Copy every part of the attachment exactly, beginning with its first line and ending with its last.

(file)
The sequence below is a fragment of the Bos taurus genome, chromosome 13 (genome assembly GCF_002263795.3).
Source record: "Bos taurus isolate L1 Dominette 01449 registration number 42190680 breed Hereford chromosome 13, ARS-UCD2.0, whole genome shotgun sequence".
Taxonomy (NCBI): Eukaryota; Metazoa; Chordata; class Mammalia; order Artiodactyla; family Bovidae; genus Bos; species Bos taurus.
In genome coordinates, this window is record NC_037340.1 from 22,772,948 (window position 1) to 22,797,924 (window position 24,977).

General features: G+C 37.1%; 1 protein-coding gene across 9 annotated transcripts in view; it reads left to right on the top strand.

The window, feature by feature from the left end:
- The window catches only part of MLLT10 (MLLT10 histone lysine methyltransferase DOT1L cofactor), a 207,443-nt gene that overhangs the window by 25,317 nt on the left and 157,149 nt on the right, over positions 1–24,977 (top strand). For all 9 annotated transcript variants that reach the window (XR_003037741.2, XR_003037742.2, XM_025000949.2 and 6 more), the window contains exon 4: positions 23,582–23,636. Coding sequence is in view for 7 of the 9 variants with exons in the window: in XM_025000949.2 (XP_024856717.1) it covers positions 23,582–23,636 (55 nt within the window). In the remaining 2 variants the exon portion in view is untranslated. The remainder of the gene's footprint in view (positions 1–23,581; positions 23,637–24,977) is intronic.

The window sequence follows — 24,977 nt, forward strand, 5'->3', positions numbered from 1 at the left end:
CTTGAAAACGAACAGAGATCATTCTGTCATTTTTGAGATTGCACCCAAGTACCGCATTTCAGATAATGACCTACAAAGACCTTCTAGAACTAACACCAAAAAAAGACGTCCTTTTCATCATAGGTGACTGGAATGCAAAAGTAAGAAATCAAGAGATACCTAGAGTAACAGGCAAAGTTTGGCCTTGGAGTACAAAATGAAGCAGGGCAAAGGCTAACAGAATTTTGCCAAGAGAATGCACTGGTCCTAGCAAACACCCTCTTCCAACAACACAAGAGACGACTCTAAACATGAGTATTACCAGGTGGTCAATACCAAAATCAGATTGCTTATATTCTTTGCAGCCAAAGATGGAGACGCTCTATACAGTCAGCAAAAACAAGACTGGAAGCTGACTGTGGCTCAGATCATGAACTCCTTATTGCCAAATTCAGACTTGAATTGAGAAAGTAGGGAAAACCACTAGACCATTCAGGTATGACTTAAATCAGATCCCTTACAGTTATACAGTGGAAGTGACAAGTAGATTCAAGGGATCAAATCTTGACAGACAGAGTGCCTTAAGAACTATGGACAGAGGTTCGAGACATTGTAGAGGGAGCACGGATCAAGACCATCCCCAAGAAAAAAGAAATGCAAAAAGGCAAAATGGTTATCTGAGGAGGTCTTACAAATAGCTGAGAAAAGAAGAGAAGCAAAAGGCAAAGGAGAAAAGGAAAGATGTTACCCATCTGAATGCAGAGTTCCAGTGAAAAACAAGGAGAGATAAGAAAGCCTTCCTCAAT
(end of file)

The sequence below is a fragment of the Bos taurus genome, chromosome 13 (genome assembly GCF_002263795.3).
Source record: "Bos taurus isolate L1 Dominette 01449 registration number 42190680 breed Hereford chromosome 13, ARS-UCD2.0, whole genome shotgun sequence".
Taxonomy (NCBI): Eukaryota; Metazoa; Chordata; class Mammalia; order Artiodactyla; family Bovidae; genus Bos; species Bos taurus.
In genome coordinates, this window is record NC_037340.1 from 22,772,948 (window position 1) to 22,797,924 (window position 24,977).

General features: G+C 37.1%; 1 protein-coding gene across 9 annotated transcripts in view; it reads left to right on the top strand.

The window, feature by feature from the left end:
- The window catches only part of MLLT10 (MLLT10 histone lysine methyltransferase DOT1L cofactor), a 207,443-nt gene that overhangs the window by 25,317 nt on the left and 157,149 nt on the right, over positions 1–24,977 (top strand). For all 9 annotated transcript variants that reach the window (XR_003037741.2, XR_003037742.2, XM_025000949.2 and 6 more), the window contains exon 4: positions 23,582–23,636. Coding sequence is in view for 7 of the 9 variants with exons in the window: in XM_025000949.2 (XP_024856717.1) it covers positions 23,582–23,636 (55 nt within the window). In the remaining 2 variants the exon portion in view is untranslated. The remainder of the gene's footprint in view (positions 1–23,581; positions 23,637–24,977) is intronic.

The window sequence follows — 24,977 nt, forward strand, 5'->3', positions numbered from 1 at the left end:
CTTGAAAACGAACAGAGATCATTCTGTCATTTTTGAGATTGCACCCAAGTACCGCATTTCAGATAATGACCTACAAAGACCTTCTAGAACTAACACCAAAAAAAGACGTCCTTTTCATCATAGGTGACTGGAATGCAAAAGTAAGAAATCAAGAGATACCTAGAGTAACAGGCAAAGTTTGGCCTTGGAGTACAAAATGAAGCAGGGCAAAGGCTAACAGAATTTTGCCAAGAGAATGCACTGGTCCTAGCAAACACCCTCTTCCAACAACACAAGAGACGACTCTAAACATGAGTATTACCAGGTGGTCAATACCAAAATCAGATTGCTTATATTCTTTGCAGCCAAAGATGGAGACGCTCTATACAGTCAGCAAAAACAAGACTGGAAGCTGACTGTGGCTCAGATCATGAACTCCTTATTGCCAAATTCAGACTTGAATTGAGAAAGTAGGGAAAACCACTAGACCATTCAGGTATGACTTAAATCAGATCCCTTACAGTTATACAGTGGAAGTGACAAGTAGATTCAAGGGATCAAATCTTGACAGACAGAGTGCCTTAAGAACTATGGACAGAGGTTCGAGACATTGTAGAGGGAGCACGGATCAAGACCATCCCCAAGAAAAAAGAAATGCAAAAAGGCAAAATGGTTATCTGAGGAGGTCTTACAAATAGCTGAGAAAAGAAGAGAAGCAAAAGGCAAAGGAGAAAAGGAAAGATGTTACCCATCTGAATGCAGAGTTCCAGTGAAAAACAAGGAGAGATAAGAAAGCCTTCCTCAAT